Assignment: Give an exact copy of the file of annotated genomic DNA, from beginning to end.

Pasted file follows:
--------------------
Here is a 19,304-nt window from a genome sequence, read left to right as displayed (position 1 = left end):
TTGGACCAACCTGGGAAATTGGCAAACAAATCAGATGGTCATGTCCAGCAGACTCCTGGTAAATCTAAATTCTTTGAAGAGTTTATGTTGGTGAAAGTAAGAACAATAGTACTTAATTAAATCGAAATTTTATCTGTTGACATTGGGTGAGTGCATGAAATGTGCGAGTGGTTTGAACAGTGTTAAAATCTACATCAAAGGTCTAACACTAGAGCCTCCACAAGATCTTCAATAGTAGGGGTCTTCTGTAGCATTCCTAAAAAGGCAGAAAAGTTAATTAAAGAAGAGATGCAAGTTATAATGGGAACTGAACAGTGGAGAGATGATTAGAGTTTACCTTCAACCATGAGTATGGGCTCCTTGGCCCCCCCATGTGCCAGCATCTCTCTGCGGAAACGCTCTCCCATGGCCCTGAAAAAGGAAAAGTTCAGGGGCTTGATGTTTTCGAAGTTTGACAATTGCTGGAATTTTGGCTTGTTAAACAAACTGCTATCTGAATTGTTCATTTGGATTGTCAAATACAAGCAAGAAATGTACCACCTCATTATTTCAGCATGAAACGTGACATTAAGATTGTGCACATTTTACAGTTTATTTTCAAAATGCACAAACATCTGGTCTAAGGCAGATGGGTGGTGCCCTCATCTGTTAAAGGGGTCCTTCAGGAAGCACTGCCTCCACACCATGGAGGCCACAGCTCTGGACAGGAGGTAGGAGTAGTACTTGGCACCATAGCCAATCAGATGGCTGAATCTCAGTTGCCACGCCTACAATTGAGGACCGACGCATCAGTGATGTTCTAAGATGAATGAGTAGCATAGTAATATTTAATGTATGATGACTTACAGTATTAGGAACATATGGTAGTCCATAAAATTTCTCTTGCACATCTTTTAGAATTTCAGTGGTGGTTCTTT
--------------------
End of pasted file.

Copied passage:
Here is a 19,304-nt window from a genome sequence, read left to right as displayed (position 1 = left end):
TTGGACCAACCTGGGAAATTGGCAAACAAATCAGATGGTCATGTCCAGCAGACTCCTGGTAAATCTAAATTCTTTGAAGAGTTTATGTTGGTGAAAGTAAGAACAATAGTACTTAATTAAATCGAAATTTTATCTGTTGACATTGGGTGAGTGCATGAAATGTGCGAGTGGTTTGAACAGTGTTAAAATCTACATCAAAGGTCTAACACTAGAGCCTCCACAAGATCTTCAATAGTAGGGGTCTTCTGTAGCATTCCTAAAAAGGCAGAAAAGTTAATTAAAGAAGAGATGCAAGTTATAATGGGAACTGAACAGTGGAGAGATGATTAGAGTTTACCTTCAACCATGAGTATGGGCTCCTTGGCCCCCCCATGTGCCAGCATCTCTCTGCGGAAACGCTCTCCCATGGCCCTGAAAAAGGAAAAGTTCAGGGGCTTGATGTTTTCGAAGTTTGACAATTGCTGGAATTTTGGCTTGTTAAACAAACTGCTATCTGAATTGTTCATTTGGATTGTCAAATACAAGCAAGAAATGTACCACCTCATTATTTCAGCATGAAACGTGACATTAAGATTGTGCACATTTTACAGTTTATTTTCAAAATGCACAAACATCTGGTCTAAGGCAGATGGGTGGTGCCCTCATCTGTTAAAGGGGTCCTTCAGGAAGCACTGCCTCCACACCATGGAGGCCACAGCTCTGGACAGGAGGTAGGAGTAGTACTTGGCACCATAGCCAATCAGATGGCTGAATCTCAGTTGCCACGCCTACAATTGAGGACCGACGCATCAGTGATGTTCTAAGATGAATGAGTAGCATAGTAATATTTAATGTATGATGACTTACAGTATTAGGAACATATGGTAGTCCATAAAATTTCTCTTGCACATCTTTTAGAATTTCAGTGGTGGTTCTTT